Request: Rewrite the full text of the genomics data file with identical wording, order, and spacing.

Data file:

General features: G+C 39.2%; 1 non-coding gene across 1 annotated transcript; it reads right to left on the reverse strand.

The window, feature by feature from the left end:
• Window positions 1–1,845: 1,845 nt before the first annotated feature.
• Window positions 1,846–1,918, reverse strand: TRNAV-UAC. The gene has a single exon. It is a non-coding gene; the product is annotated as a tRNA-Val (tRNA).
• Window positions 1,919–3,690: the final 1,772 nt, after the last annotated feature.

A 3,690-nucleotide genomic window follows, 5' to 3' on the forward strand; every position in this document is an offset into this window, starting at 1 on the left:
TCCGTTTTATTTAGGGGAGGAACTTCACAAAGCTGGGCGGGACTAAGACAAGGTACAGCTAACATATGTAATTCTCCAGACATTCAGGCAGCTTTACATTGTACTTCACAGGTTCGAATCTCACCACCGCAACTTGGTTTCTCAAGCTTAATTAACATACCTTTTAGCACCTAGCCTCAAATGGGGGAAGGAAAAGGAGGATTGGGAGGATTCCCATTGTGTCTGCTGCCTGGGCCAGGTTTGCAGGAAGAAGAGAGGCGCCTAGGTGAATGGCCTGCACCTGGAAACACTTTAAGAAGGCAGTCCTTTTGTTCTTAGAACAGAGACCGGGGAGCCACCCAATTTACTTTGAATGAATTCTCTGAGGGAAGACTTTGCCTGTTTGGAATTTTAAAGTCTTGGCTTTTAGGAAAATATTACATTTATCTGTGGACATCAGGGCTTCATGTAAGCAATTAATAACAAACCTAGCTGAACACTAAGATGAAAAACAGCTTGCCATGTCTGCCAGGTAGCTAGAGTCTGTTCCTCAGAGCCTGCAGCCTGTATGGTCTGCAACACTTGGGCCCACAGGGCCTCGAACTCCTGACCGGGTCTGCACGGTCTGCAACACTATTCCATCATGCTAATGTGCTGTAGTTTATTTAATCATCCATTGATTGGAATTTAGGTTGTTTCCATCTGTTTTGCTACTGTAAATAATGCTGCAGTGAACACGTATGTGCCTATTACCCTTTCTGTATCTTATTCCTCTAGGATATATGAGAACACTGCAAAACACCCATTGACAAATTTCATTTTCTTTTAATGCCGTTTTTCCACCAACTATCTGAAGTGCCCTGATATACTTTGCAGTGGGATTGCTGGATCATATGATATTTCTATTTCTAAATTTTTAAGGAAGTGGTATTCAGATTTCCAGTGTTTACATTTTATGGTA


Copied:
General features: G+C 39.2%; 1 non-coding gene across 1 annotated transcript; it reads right to left on the reverse strand.

The window, feature by feature from the left end:
• Window positions 1–1,845: 1,845 nt before the first annotated feature.
• Window positions 1,846–1,918, reverse strand: TRNAV-UAC. The gene has a single exon. It is a non-coding gene; the product is annotated as a tRNA-Val (tRNA).
• Window positions 1,919–3,690: the final 1,772 nt, after the last annotated feature.

A 3,690-nucleotide genomic window follows, 5' to 3' on the forward strand; every position in this document is an offset into this window, starting at 1 on the left:
TCCGTTTTATTTAGGGGAGGAACTTCACAAAGCTGGGCGGGACTAAGACAAGGTACAGCTAACATATGTAATTCTCCAGACATTCAGGCAGCTTTACATTGTACTTCACAGGTTCGAATCTCACCACCGCAACTTGGTTTCTCAAGCTTAATTAACATACCTTTTAGCACCTAGCCTCAAATGGGGGAAGGAAAAGGAGGATTGGGAGGATTCCCATTGTGTCTGCTGCCTGGGCCAGGTTTGCAGGAAGAAGAGAGGCGCCTAGGTGAATGGCCTGCACCTGGAAACACTTTAAGAAGGCAGTCCTTTTGTTCTTAGAACAGAGACCGGGGAGCCACCCAATTTACTTTGAATGAATTCTCTGAGGGAAGACTTTGCCTGTTTGGAATTTTAAAGTCTTGGCTTTTAGGAAAATATTACATTTATCTGTGGACATCAGGGCTTCATGTAAGCAATTAATAACAAACCTAGCTGAACACTAAGATGAAAAACAGCTTGCCATGTCTGCCAGGTAGCTAGAGTCTGTTCCTCAGAGCCTGCAGCCTGTATGGTCTGCAACACTTGGGCCCACAGGGCCTCGAACTCCTGACCGGGTCTGCACGGTCTGCAACACTATTCCATCATGCTAATGTGCTGTAGTTTATTTAATCATCCATTGATTGGAATTTAGGTTGTTTCCATCTGTTTTGCTACTGTAAATAATGCTGCAGTGAACACGTATGTGCCTATTACCCTTTCTGTATCTTATTCCTCTAGGATATATGAGAACACTGCAAAACACCCATTGACAAATTTCATTTTCTTTTAATGCCGTTTTTCCACCAACTATCTGAAGTGCCCTGATATACTTTGCAGTGGGATTGCTGGATCATATGATATTTCTATTTCTAAATTTTTAAGGAAGTGGTATTCAGATTTCCAGTGTTTACATTTTATGGTA